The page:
Our oldest son is a sophomore at college and basically only drives for a couple weeks a year when he comes home at winter break. We are paying a fortune in car insurance for this privilege. How do other people handle car insurance for kids who don't drive or have access to a car for most of the year? We like our insurance company (Amica) for many reasons but they say we either cover him or not. I hate spending all this money for just a couple weeks a year. Thanks! Mom My insurance company is Hartford, and they adjusted my premium since my son only will drive when he's home. It was close to $300 in a credit. Not much, but of course, every little bit helps. Even though you like your insurance company, you might want to shop around. Here's a great broker: John Carroll, PFN Insurance Services, 510-757-4347 (mobile); 510-483- 6667 (office); e-mail: email@example.com He can compare the different rates offered by insurance companies and provide you with the one that will meet your needs. Ronna We have continued to keep our daughter (also a sophomore in college) on our car insurance since she has been home for the summer and various holidays sprinkled throughout the year. Susan We have AAA insurance and their deal is that if your child is only driving during holiday breaks and is going to a school more than a certain number of miles (50?75?) away, you take them off your insurance. When they return in the summer, you put them back on. So, when our oldest went to college in SoCal it was perfect. When our second went to UOP (Stockton), nope, we had to keep paying. Jackie Our daughter is at Humboldt State, which is around 290 miles from our home. Because her school is more than 150 miles from home, we get a break on car insurance because she is an infrequent driver. Ask your agent if distance from home is a factor in their rates. We have insurance with State Farm. Good luck, Nathan I don't know what your overall rates are, but our insurance (GEICO), and I assumed, others, does not charge us for our teen daughter now that she is away at college. They assured us that ''occasional use'' when visiting home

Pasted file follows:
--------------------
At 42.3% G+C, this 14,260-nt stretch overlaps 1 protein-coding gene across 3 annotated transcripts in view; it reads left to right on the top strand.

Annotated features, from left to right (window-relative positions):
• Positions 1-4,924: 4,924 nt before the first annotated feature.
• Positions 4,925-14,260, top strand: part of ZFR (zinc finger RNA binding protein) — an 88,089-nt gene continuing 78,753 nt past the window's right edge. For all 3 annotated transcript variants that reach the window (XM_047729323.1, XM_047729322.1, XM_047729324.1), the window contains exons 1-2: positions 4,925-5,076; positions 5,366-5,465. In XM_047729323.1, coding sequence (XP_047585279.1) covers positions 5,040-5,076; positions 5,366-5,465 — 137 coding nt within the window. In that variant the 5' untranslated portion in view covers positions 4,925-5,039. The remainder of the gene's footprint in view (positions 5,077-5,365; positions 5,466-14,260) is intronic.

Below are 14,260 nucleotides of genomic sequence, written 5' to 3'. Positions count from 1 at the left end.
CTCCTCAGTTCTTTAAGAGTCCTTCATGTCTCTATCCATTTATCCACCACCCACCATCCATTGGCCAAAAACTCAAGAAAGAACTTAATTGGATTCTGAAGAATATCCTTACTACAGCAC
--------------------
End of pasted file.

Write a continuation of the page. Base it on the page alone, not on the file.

is covered even if she is not named on the policy. It may depend how far away the college is. If you otherwise love your coverage, you could amend it every time your son is home for a while, then re-amend it when he leaves (a pain, but may be worth the savings!). R.K. We insure our cars and house thru Allstate, and our very obliging agent Tony Salazar (415) 391 9988 simply has us call him when the kids are coming home from college to put them back on our policy, and then call him when they leave again. This involves extra work for him but he has never complained about it and it has never been a problem. Fran I think you need to change car insurance. Our insurance - CSAA- says we don't pay for our child until they are home for more than 30 days! And he is in school in SF! We emphasized that he does not come home, does not use the car except on breaks and we pay only over the summer. They said he is still covered should he come home and use the car at any time. Most car insurance companies work this way, I have heard that some companies charge if the kids are less than 100 miles away (like at Davis or Santa Cruz) but I would protest/change if ours did. anon My insurance company (AAA) has advised me that as long as my college kid is not living with me or in the immediate vicinity, I do not need to include him on our policy. If he comes home for the occasional weekend and borrows the car, he will be considered like any other friend or relative and be covered in case of an accident. During the summer if he comes home to live with us, we must add him to our policy for that time period only. liliya Our insurance company (CSAA) has something called non-exposed driver status. When our older kids are away, but come home for vacation, they are still covered on our policy and can drive for up to 30 days. If we pay anything for this, it is a very small amount. If the kids are around for longer than a month, we have to switch them back to regular status and pay full price. Anon I have just had conversations with 2 car insurance companies, Aetna and Mercury (through an independent agent). Either of these is willing to remove my college daughter from the insurance while she is away. I will need to remember to add her back for the weeks she is home for breaks. If she does drive someone else's car when she's not insured, my understanding is that the other person's car insurance is in effect, but if there were an accident, we could be financially liable for whatever wasn't covered by the primary insurance. So, she will be given very clear instructions NOT to drive while away. College mom We are in the same situation re car insurance: our son is a junior in college in Pennsylvania, and only home a few weeks a year. Our insurer (State Farm) has been great about this - they do not require us to include him in our coverage so our rates haven't changed, and we are not paying the huge premiums for a young driver. We notified our agent of the situation when our son got his license (only days before he left for college) and they said that as he only drives our cars occasionally when he is home on vacation they consider it the same as any casual user: he's covered, but we don't pay for him. (Of course that also means if he drives someone else's car, he's covered only by their insurance, and not ours.) optimom We have auto ins. with AAA. They do pro-rate your ins. if you have a college-age child who drives but the child must live 100-150 miles from home in order to get the discount. They figure that if they live any closer than that, they can come home on weekends pretty frequently. Our child lives 80 miles from home, so we don't see any change in our premium, unfortunately. But, AAA also gives a 5-10% discount (can't remember exactly) for good students, i.e. they must maintain 3.0 GPA. Any little bit helps. college mom Re car insurance for kids in college- we had good luck with 21st Century Insurance. They allow you to remove your kid from the policy while they are away in college, and then put them back on when they are home. You are not charged for the times when they are off your policy. There are a specified number of times you can do the ''on and off'' thing over a year, but it always worked out fine for our family. We did learn that your child has to be more than 80 miles away from home in order for this provision to be implemented. Our daughter in Minnesota was covered without question; our daughter at UC Davis had to remain on our policy year round. Kathy